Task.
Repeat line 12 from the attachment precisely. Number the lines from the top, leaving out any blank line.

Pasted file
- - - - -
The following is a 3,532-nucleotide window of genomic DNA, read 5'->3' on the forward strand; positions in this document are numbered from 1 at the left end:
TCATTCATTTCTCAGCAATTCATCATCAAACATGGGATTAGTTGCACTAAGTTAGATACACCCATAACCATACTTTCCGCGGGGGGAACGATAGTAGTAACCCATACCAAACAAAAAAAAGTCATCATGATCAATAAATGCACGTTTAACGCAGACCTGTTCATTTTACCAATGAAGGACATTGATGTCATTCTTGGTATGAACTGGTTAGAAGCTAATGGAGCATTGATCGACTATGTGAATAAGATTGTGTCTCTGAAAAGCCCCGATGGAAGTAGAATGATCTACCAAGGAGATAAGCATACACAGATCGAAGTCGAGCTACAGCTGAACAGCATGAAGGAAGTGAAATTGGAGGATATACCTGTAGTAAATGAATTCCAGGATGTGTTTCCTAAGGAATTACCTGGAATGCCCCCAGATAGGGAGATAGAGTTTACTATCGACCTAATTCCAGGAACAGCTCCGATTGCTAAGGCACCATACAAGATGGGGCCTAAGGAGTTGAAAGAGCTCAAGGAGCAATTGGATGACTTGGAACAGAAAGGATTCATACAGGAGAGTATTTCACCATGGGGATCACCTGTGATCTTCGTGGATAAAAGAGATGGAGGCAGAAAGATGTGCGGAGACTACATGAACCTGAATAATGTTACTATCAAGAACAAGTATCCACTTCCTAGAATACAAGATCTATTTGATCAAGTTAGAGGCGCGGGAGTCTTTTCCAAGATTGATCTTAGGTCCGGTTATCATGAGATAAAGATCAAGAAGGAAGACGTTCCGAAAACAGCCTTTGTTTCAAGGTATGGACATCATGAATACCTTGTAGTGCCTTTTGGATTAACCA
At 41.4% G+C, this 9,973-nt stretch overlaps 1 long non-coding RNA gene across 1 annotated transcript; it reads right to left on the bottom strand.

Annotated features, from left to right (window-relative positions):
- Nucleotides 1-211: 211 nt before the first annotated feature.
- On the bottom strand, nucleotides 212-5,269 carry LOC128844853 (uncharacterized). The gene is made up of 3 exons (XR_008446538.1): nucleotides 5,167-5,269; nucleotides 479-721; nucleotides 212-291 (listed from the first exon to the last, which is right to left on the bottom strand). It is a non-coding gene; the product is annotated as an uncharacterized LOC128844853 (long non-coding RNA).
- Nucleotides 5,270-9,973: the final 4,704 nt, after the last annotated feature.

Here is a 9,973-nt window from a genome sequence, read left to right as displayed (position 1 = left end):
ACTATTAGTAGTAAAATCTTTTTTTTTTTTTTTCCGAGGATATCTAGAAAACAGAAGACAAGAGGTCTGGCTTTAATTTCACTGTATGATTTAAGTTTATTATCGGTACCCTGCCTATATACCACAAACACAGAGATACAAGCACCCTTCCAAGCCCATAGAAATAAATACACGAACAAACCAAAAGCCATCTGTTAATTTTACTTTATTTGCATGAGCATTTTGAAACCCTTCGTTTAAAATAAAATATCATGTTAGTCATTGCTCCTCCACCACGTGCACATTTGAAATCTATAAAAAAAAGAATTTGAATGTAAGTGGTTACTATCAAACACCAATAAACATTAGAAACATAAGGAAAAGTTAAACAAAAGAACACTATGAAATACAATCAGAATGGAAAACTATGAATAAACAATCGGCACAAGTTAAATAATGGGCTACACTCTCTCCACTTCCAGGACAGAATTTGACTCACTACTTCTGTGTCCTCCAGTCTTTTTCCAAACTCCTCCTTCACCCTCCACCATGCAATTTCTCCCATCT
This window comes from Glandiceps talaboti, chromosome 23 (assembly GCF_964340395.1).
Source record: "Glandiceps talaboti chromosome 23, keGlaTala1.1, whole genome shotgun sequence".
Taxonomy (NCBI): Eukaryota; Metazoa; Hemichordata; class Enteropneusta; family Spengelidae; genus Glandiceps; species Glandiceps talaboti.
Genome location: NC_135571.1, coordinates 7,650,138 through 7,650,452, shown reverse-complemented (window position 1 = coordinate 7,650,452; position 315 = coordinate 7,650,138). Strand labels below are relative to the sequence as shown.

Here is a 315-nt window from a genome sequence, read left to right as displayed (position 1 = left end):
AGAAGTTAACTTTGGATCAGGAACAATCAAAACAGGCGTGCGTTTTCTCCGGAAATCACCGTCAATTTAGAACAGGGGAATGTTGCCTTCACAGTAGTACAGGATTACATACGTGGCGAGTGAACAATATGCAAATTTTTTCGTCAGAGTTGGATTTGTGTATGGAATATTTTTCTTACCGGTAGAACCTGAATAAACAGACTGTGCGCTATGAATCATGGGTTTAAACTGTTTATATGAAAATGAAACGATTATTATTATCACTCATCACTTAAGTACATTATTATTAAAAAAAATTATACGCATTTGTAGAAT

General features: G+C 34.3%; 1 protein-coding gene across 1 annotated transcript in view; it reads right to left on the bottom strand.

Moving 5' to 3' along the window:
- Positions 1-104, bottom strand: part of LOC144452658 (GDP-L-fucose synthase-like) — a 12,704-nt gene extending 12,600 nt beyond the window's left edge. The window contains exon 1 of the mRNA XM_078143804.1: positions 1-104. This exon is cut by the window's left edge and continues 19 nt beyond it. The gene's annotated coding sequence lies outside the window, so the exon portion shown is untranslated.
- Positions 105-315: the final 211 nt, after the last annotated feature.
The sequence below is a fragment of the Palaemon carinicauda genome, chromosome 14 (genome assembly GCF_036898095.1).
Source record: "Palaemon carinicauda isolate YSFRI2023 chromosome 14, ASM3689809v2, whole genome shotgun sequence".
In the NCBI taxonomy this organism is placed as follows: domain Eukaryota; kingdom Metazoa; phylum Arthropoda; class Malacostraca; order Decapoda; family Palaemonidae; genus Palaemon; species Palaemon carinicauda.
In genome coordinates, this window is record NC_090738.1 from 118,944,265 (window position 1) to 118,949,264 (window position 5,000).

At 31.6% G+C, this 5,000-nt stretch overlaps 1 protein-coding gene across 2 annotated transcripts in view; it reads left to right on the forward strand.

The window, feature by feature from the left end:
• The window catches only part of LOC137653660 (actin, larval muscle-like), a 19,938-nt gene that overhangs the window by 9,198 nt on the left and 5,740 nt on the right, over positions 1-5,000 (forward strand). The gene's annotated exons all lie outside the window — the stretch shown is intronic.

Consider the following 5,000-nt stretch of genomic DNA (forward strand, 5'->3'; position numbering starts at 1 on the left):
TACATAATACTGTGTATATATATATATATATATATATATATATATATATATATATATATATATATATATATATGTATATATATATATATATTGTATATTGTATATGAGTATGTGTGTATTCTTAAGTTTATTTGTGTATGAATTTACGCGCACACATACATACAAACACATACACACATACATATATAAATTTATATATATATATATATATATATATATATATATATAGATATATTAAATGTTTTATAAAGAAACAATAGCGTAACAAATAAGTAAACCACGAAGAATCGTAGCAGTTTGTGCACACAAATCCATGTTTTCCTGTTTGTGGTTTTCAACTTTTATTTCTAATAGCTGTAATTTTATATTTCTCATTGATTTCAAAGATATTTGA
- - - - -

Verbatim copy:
Taxonomy (NCBI): Eukaryota; Metazoa; Hemichordata; class Enteropneusta; family Spengelidae; genus Glandiceps; species Glandiceps talaboti.